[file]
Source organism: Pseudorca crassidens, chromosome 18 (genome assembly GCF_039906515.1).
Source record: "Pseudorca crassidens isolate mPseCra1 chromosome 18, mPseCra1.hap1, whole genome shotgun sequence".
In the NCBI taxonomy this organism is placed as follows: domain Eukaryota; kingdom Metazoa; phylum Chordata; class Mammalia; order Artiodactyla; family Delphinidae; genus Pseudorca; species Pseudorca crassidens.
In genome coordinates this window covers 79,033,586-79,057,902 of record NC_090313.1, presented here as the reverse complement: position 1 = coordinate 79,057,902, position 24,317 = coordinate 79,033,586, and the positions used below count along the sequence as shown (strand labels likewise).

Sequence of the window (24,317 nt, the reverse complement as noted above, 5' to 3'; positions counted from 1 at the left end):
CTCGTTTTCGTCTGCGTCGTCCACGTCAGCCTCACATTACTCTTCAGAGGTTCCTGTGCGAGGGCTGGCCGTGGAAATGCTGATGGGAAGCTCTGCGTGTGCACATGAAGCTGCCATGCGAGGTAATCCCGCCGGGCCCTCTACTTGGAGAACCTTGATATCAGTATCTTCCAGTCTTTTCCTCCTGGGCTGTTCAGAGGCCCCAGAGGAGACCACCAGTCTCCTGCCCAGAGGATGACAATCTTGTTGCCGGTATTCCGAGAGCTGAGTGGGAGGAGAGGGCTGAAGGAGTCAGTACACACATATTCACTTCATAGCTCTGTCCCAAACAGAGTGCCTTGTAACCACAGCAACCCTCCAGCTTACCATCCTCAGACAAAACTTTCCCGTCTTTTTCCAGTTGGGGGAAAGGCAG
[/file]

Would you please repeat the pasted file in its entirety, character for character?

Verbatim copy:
Source organism: Pseudorca crassidens, chromosome 18 (genome assembly GCF_039906515.1).
Source record: "Pseudorca crassidens isolate mPseCra1 chromosome 18, mPseCra1.hap1, whole genome shotgun sequence".
In the NCBI taxonomy this organism is placed as follows: domain Eukaryota; kingdom Metazoa; phylum Chordata; class Mammalia; order Artiodactyla; family Delphinidae; genus Pseudorca; species Pseudorca crassidens.
In genome coordinates this window covers 79,033,586-79,057,902 of record NC_090313.1, presented here as the reverse complement: position 1 = coordinate 79,057,902, position 24,317 = coordinate 79,033,586, and the positions used below count along the sequence as shown (strand labels likewise).

Sequence of the window (24,317 nt, the reverse complement as noted above, 5' to 3'; positions counted from 1 at the left end):
CTCGTTTTCGTCTGCGTCGTCCACGTCAGCCTCACATTACTCTTCAGAGGTTCCTGTGCGAGGGCTGGCCGTGGAAATGCTGATGGGAAGCTCTGCGTGTGCACATGAAGCTGCCATGCGAGGTAATCCCGCCGGGCCCTCTACTTGGAGAACCTTGATATCAGTATCTTCCAGTCTTTTCCTCCTGGGCTGTTCAGAGGCCCCAGAGGAGACCACCAGTCTCCTGCCCAGAGGATGACAATCTTGTTGCCGGTATTCCGAGAGCTGAGTGGGAGGAGAGGGCTGAAGGAGTCAGTACACACATATTCACTTCATAGCTCTGTCCCAAACAGAGTGCCTTGTAACCACAGCAACCCTCCAGCTTACCATCCTCAGACAAAACTTTCCCGTCTTTTTCCAGTTGGGGGAAAGGCAG